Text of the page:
2. Have children been exploited? This seems to be the key question. Some art forms are created by the imagination of the artist (e.g. painting, literature), but photography and film also require a subject. Even if we would allow a similar photograph of a 20 year old, should we allow a 13 year old to model, has he or she the maturity to make the choice? Thus economist Clive Hamilton, formerly executive director of the Australia Institute think tank, said: "I think the way childhood has been sexualised so heavily, particularly over the last 10 or 15 years, has inevitably changed the way we see children in their naked form. I've argued that previously when perhaps it was a more innocent age, then artistic representations of children, as is the case with the Bill Henson exhibition, wouldn't have provided difficulty. But in an age where children have been so heavily sexualised by commercial organisations and by the wider culture and where there's so much more alarm about paedophilia then I think the presentation of a 12-year-old girl, for instance, naked to the public, really has quite a different impact and raises new concerns. And I argue that she, the girl, the model, could not possibly understand the implications of being presented naked to the world, even though the presentation is very aestheticised and that therefore she could not give informed consent."

I think it is a great pity that Henson's work has been stigmatised in this way, and if there is a way to amend the law to allow adequate child protection without catching his photographs in the net, then perhaps it should be done. But as it stands, it may be that artists and patrons need to willingly show restraint (e.g. not putting the photos on the internet) for the sake of continued protection of children. Sometimes freedom has to be curtailed for the sake of another principle. It's unclear whether this is one such time, but maybe it is.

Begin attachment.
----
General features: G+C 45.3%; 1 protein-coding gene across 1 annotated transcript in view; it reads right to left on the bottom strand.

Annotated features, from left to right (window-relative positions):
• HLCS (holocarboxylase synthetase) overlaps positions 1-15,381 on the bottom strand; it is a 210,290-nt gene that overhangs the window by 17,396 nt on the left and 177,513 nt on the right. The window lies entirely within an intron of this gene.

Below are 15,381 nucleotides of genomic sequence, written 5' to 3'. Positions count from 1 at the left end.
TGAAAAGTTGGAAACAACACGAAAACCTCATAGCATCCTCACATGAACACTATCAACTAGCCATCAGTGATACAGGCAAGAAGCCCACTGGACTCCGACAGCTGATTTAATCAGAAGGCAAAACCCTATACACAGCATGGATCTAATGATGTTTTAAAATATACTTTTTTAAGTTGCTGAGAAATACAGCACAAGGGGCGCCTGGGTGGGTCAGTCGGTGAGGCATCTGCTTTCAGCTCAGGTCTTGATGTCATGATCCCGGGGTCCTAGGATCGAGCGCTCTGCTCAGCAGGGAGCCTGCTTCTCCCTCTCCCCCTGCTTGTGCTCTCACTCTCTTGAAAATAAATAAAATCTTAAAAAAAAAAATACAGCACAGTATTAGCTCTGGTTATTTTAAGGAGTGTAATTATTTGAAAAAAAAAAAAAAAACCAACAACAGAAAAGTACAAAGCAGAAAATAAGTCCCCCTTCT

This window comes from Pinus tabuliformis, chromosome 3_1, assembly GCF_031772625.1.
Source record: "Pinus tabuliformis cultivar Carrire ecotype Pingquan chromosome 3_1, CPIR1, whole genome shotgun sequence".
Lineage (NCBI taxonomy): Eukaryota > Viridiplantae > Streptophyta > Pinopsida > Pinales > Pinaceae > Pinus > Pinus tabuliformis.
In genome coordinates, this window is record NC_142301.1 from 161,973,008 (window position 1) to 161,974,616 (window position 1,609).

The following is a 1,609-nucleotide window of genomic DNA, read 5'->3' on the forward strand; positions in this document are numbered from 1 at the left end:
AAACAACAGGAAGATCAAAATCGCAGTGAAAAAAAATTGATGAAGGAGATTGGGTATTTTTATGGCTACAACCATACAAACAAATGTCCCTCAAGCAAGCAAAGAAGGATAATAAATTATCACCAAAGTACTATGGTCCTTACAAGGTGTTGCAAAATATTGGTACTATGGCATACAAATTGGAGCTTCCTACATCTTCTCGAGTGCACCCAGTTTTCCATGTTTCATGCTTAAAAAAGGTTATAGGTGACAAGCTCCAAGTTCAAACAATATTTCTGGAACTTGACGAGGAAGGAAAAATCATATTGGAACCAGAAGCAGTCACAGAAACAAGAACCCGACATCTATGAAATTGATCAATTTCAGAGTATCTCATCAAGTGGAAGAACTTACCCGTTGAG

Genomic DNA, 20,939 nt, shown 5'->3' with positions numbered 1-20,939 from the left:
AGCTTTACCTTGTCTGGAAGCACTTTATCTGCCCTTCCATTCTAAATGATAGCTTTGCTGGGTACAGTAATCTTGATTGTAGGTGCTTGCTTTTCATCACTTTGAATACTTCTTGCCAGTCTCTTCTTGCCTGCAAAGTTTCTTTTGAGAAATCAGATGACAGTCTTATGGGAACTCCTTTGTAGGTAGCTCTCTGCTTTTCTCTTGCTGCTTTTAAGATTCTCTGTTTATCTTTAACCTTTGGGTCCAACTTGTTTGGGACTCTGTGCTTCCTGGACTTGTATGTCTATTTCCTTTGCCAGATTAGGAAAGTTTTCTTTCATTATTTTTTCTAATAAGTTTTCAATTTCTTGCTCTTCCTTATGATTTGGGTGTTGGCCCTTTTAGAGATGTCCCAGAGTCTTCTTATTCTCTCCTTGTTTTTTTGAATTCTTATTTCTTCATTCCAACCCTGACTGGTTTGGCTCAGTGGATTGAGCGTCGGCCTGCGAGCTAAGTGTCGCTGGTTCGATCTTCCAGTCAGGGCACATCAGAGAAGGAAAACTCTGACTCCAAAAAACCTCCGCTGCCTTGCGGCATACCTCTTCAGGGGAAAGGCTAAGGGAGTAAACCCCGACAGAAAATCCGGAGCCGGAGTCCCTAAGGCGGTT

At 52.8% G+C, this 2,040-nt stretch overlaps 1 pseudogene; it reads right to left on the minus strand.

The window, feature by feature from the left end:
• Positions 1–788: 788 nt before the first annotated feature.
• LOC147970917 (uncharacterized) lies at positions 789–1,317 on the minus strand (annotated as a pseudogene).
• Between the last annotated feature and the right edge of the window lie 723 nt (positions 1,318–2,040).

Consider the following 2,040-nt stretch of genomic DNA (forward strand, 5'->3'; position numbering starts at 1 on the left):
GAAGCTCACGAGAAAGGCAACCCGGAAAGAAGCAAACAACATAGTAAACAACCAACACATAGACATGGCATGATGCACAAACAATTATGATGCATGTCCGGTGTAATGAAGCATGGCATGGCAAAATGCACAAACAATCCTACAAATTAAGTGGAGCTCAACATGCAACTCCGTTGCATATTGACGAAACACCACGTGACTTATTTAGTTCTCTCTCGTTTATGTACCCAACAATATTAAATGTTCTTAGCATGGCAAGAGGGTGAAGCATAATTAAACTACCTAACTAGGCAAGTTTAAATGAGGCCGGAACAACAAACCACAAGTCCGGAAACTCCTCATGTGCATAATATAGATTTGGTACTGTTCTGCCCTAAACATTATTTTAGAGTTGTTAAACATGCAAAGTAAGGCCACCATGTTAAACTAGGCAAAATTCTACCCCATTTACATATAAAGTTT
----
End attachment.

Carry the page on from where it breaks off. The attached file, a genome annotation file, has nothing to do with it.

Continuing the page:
1. I'm not a big fan of Henson's work; I find his photography challenging but I think there are a lot of artists better using the photographic medium. However I have found all the hub bub surrounding Henson's work interesting - I definitely think Clive Hamilton highlights the real problem; that our society has in part created a negative stigma surrounding adolescents and sexuality by oversexualising them; marketing sex to them; and at the same time discouraging real time between parents/guardians and children to discuss sexuality etc. If we really cared about young people then we'd be attacking most of the current marketing campaigns aimed at them! There is no doubt that children need to be protected; but what's happened to our world where a naked body needs to be seen as sexual and exploited? It is just so subjective...

  2. Yes, it is true as you say that there are many other things that over-sexualise adolescents.

    Most commentators have focused on whether Henson's photos are pornographic, when it seems obvious to me that they are not. But few (apart from Clive Hamilton) have asked whether it is wise to bend the child protection laws by using such young models.

    It is good that Henson hasn't been prosecuted, but nothing has really been resolved either.